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08-27-2010, 12:43 PM   #1
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possible for 2 lenses to be lighter/darker at the same focal length and aperture?

I'm trying to decide whether I should keep my SMC A 28mm 2.8.

Compared to the kit lens at 28mm and f4, the kit is actually more saturated, equally sharp, and more contrasty.

However, the prime gives me a 1 stop advantage at 28mm, and I find that even at f4 (like the kit), more light gets to the lens.

How could this be? In your opinion, is it worth having both?

08-27-2010, 12:48 PM   #2
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If the funds that would be made available by selling the A would be better allocated elsewhere, and you dont feel the need to have/use a prime 28mm, then sell it.

Otherwise I don't see a reason not to just keep it.
08-27-2010, 12:55 PM   #3
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Is it possible that equal focal lengths and and apertures could result in a lighter or darker pictures depending on the lens?
08-27-2010, 01:54 PM   #4
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Sure. Google the term "T-stop". Also realize that in a zoom lens, the stated maximum aperture is just an approximation. It doesn't really suddenly change from exactly f/3.5 to exactly f/4 at one focal length and stay exactly at f/4 until another focal length and then suddenly change to exactly f/4.5 and stay there until the point where it suddenly changes to exactly f/5.6 Instead, it continually changes from f/3.5 to f/5.6. The camera just has no way of reporting the aperture to you in anything but discrete steps like that.

08-27-2010, 02:02 PM   #5
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QuoteOriginally posted by paperbag846 Quote
Is it possible that equal focal lengths and and apertures could result in a lighter or darker pictures depending on the lens?
Yes.

The size of the physical aperture is only part of the equation that determines how much light goes to the sensor/film. The other factors are:
  • Reflection from the front and internal lens surfaces. This is reduced by better lens coatings
  • Light absorption from the glass itself. This is a property of the glass used and the thickness of the elements.
That is why you might sometimes read about exposure in terms of T-stops rather than f-stops. Read the Wikipedia article paragraph for a full description:
F-number - Wikipedia, the free encyclopedia
As you might imagine, accurate exposure should probably take transmittance into account, hence the usefulness of through the lens metering.


Steve
08-27-2010, 02:55 PM   #6
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QuoteOriginally posted by stevebrot Quote
Yes.

The size of the physical aperture is only part of the equation that determines how much light goes to the sensor/film. The other factors are:
  • Reflection from the front and internal lens surfaces. This is reduced by better lens coatings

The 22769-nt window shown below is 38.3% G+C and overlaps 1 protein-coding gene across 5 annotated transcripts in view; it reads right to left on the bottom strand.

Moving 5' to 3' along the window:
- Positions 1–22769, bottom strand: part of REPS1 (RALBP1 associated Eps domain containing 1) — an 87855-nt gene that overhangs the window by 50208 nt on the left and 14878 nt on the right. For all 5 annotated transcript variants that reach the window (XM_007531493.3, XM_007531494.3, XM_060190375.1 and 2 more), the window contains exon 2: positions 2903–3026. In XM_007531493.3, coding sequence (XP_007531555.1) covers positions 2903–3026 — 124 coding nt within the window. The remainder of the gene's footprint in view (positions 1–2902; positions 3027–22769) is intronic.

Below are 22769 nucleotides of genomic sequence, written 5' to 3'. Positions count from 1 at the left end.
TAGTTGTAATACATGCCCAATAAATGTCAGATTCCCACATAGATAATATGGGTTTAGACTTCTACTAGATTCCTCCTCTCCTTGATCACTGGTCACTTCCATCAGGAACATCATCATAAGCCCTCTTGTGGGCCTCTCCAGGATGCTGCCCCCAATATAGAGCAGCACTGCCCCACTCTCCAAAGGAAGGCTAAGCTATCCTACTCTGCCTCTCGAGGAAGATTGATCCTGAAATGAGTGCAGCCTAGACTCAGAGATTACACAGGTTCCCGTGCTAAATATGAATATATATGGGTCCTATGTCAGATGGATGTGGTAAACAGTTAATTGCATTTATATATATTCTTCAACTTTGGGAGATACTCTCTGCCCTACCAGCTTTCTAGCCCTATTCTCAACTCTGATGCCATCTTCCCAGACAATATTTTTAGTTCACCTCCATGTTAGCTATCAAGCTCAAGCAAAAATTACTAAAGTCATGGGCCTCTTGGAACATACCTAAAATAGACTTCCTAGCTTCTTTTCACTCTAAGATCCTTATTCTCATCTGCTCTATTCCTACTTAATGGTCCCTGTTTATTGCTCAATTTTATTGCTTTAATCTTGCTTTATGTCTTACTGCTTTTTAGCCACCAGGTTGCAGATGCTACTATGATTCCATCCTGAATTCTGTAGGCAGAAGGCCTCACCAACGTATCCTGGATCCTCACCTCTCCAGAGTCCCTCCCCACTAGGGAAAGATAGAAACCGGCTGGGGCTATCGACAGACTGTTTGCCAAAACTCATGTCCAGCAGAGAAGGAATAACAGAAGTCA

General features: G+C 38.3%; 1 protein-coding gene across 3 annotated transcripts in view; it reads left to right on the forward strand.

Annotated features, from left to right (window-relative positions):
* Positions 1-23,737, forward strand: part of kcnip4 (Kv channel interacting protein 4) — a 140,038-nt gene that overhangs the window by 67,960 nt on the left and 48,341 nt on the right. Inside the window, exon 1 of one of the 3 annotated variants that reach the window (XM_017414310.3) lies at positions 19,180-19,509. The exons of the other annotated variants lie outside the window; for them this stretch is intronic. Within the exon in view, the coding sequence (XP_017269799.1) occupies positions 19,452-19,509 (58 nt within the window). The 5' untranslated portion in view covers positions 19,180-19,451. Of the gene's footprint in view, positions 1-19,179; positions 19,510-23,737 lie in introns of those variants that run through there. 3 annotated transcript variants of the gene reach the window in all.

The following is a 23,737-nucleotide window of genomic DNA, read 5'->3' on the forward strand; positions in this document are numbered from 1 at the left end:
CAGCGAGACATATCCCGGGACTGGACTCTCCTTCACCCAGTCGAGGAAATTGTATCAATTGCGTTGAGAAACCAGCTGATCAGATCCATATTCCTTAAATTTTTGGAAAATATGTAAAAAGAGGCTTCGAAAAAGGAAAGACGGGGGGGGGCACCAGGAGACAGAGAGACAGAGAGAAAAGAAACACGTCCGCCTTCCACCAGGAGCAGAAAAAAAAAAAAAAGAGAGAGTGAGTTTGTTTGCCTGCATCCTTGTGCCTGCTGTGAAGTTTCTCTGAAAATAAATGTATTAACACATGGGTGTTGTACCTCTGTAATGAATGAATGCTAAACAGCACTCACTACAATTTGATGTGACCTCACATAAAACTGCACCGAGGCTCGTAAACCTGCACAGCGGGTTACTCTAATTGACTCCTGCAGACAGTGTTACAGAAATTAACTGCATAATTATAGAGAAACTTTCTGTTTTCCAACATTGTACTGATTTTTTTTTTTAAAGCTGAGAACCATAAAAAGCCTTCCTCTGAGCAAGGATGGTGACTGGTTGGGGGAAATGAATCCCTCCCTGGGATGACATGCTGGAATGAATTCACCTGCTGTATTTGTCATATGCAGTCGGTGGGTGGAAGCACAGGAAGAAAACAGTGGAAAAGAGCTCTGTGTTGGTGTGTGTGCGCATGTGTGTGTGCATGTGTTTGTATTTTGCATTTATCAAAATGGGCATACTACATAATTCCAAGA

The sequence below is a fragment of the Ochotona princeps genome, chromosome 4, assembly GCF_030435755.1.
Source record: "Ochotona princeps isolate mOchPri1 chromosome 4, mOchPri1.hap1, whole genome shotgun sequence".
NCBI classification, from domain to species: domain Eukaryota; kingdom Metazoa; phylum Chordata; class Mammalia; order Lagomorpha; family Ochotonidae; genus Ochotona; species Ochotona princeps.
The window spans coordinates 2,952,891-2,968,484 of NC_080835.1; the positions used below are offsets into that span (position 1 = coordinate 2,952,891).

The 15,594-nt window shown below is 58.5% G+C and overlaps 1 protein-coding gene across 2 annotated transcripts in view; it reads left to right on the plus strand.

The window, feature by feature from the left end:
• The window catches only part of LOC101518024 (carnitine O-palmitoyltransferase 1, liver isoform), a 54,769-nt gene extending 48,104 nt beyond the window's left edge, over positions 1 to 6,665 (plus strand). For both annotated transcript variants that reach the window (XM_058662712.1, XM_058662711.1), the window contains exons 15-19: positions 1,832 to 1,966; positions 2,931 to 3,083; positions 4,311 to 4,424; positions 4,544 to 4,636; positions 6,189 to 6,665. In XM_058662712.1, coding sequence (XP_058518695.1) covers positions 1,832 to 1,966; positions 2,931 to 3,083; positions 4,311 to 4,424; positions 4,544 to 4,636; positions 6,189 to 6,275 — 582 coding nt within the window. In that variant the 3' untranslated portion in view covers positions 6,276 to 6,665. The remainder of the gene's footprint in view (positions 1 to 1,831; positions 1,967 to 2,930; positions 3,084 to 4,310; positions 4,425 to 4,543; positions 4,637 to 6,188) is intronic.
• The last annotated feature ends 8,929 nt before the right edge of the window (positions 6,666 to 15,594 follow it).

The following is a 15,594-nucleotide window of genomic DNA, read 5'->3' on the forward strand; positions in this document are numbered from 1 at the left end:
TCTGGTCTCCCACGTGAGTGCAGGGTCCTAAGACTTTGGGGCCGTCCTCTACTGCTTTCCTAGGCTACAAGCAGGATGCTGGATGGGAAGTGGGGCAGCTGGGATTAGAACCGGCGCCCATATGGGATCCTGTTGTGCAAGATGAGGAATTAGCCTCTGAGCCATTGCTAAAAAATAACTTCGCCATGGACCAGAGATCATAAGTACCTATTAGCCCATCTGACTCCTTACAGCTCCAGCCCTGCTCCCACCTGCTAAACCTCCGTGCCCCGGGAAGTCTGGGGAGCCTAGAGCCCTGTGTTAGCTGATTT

• Light absorption from the glass itself. This is a property of the glass used and the thickness of the elements.
That is why you might sometimes read about exposure in terms of T-stops rather than f-stops. Read the Wikipedia article paragraph for a full description:
F-number - Wikipedia, the free encyclopedia
As you might imagine, accurate exposure should probably take transmittance into account, hence the usefulness of through the lens metering.


Steve
Ah ha! And by extension, a prime less would have the advantage of less elements (not all the time of course), leading to primes having in advantage in light transmittance! Thanks so much... I was rather baffled.
08-27-2010, 03:28 PM - 1 Like   #7
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A simple test: Tripod the camera, set in M(anual) mode. Aim at a fixed target. With the kit lens at 28mm and f/8, take an exposure reading (hit the Green button). Shoot. Now replace the kit lens with your A28/2.8 (which is worth what, around US$50?) set to f/8. Shoot. Now you have two exposures of the same target with two lenses with the same shutter and aperture. Are they of equal brightness? Now, without moving the camera/tripod, and with the A28 still at f/8, hit the Green button again. Does it give the same exposure reading? Try the exposure readings comparison again at f/11, f/16, and f/22. Do they differ between lenses?

QuoteOriginally posted by paperbag846 Quote
Ah ha! And by extension, a prime less would have the advantage of less elements (not all the time of course), leading to primes having in advantage in light transmittance! Thanks so much... I was rather baffled.
I'm not sure if this is a factor, but consider that the A28 is an FF lens projecting an image circle that fully covers an FF frame (43mm diagonal), while the kit lens is designed to fully cover an HF/APS-C frame (29mm diagonal) -- and it definitely vignettes on FF below 25mm. IOW, that A28 (or any FF lens) may just pump more light to the viewfinder than an HF/APS-C lens of the same focal length would. Alas, I have no HF primes with which to test this. Any volunteers?
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